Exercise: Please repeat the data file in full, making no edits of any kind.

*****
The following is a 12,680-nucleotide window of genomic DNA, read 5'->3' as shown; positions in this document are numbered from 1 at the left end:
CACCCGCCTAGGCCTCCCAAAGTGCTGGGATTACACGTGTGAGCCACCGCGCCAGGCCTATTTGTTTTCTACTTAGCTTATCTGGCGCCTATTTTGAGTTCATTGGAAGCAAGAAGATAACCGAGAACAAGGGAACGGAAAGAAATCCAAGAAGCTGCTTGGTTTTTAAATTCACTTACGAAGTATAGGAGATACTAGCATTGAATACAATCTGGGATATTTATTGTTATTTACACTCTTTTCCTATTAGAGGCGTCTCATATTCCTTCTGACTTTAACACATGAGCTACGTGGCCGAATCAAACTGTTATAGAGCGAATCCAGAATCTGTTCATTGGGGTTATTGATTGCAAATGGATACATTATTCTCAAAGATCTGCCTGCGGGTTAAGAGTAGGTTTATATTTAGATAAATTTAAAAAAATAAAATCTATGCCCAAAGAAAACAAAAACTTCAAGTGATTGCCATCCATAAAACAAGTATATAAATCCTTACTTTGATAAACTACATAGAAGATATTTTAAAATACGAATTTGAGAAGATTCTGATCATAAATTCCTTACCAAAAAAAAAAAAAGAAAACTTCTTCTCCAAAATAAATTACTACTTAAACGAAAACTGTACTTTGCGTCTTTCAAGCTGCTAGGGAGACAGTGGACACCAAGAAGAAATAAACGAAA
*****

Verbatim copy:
The following is a 12,680-nucleotide window of genomic DNA, read 5'->3' as shown; positions in this document are numbered from 1 at the left end:
CACCCGCCTAGGCCTCCCAAAGTGCTGGGATTACACGTGTGAGCCACCGCGCCAGGCCTATTTGTTTTCTACTTAGCTTATCTGGCGCCTATTTTGAGTTCATTGGAAGCAAGAAGATAACCGAGAACAAGGGAACGGAAAGAAATCCAAGAAGCTGCTTGGTTTTTAAATTCACTTACGAAGTATAGGAGATACTAGCATTGAATACAATCTGGGATATTTATTGTTATTTACACTCTTTTCCTATTAGAGGCGTCTCATATTCCTTCTGACTTTAACACATGAGCTACGTGGCCGAATCAAACTGTTATAGAGCGAATCCAGAATCTGTTCATTGGGGTTATTGATTGCAAATGGATACATTATTCTCAAAGATCTGCCTGCGGGTTAAGAGTAGGTTTATATTTAGATAAATTTAAAAAAATAAAATCTATGCCCAAAGAAAACAAAAACTTCAAGTGATTGCCATCCATAAAACAAGTATATAAATCCTTACTTTGATAAACTACATAGAAGATATTTTAAAATACGAATTTGAGAAGATTCTGATCATAAATTCCTTACCAAAAAAAAAAAAAGAAAACTTCTTCTCCAAAATAAATTACTACTTAAACGAAAACTGTACTTTGCGTCTTTCAAGCTGCTAGGGAGACAGTGGACACCAAGAAGAAATAAACGAAA